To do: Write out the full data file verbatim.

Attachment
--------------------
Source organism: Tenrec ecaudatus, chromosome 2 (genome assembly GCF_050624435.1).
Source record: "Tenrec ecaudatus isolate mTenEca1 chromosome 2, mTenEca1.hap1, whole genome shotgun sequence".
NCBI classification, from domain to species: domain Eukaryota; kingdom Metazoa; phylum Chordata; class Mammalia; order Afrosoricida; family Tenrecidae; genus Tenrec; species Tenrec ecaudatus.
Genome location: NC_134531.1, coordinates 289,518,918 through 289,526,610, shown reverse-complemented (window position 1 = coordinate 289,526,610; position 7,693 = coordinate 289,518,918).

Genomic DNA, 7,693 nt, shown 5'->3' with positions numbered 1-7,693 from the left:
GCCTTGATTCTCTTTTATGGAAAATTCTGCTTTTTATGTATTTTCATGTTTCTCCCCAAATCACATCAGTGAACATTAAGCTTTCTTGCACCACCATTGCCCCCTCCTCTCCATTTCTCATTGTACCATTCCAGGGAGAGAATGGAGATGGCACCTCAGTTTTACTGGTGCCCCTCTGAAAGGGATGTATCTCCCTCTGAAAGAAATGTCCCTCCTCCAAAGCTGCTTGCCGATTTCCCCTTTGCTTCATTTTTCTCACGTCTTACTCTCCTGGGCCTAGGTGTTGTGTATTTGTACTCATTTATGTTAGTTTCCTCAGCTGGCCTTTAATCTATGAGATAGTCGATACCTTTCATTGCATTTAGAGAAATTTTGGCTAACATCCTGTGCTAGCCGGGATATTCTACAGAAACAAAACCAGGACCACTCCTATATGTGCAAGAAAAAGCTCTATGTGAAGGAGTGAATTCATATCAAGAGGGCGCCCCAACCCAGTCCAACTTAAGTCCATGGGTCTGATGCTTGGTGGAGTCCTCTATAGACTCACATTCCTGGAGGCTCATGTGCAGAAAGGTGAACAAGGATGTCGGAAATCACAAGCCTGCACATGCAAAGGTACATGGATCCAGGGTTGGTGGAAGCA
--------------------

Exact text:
Source organism: Tenrec ecaudatus, chromosome 2 (genome assembly GCF_050624435.1).
Source record: "Tenrec ecaudatus isolate mTenEca1 chromosome 2, mTenEca1.hap1, whole genome shotgun sequence".
NCBI classification, from domain to species: domain Eukaryota; kingdom Metazoa; phylum Chordata; class Mammalia; order Afrosoricida; family Tenrecidae; genus Tenrec; species Tenrec ecaudatus.
Genome location: NC_134531.1, coordinates 289,518,918 through 289,526,610, shown reverse-complemented (window position 1 = coordinate 289,526,610; position 7,693 = coordinate 289,518,918).

Genomic DNA, 7,693 nt, shown 5'->3' with positions numbered 1-7,693 from the left:
GCCTTGATTCTCTTTTATGGAAAATTCTGCTTTTTATGTATTTTCATGTTTCTCCCCAAATCACATCAGTGAACATTAAGCTTTCTTGCACCACCATTGCCCCCTCCTCTCCATTTCTCATTGTACCATTCCAGGGAGAGAATGGAGATGGCACCTCAGTTTTACTGGTGCCCCTCTGAAAGGGATGTATCTCCCTCTGAAAGAAATGTCCCTCCTCCAAAGCTGCTTGCCGATTTCCCCTTTGCTTCATTTTTCTCACGTCTTACTCTCCTGGGCCTAGGTGTTGTGTATTTGTACTCATTTATGTTAGTTTCCTCAGCTGGCCTTTAATCTATGAGATAGTCGATACCTTTCATTGCATTTAGAGAAATTTTGGCTAACATCCTGTGCTAGCCGGGATATTCTACAGAAACAAAACCAGGACCACTCCTATATGTGCAAGAAAAAGCTCTATGTGAAGGAGTGAATTCATATCAAGAGGGCGCCCCAACCCAGTCCAACTTAAGTCCATGGGTCTGATGCTTGGTGGAGTCCTCTATAGACTCACATTCCTGGAGGCTCATGTGCAGAAAGGTGAACAAGGATGTCGGAAATCACAAGCCTGCACATGCAAAGGTACATGGATCCAGGGTTGGTGGAAGCA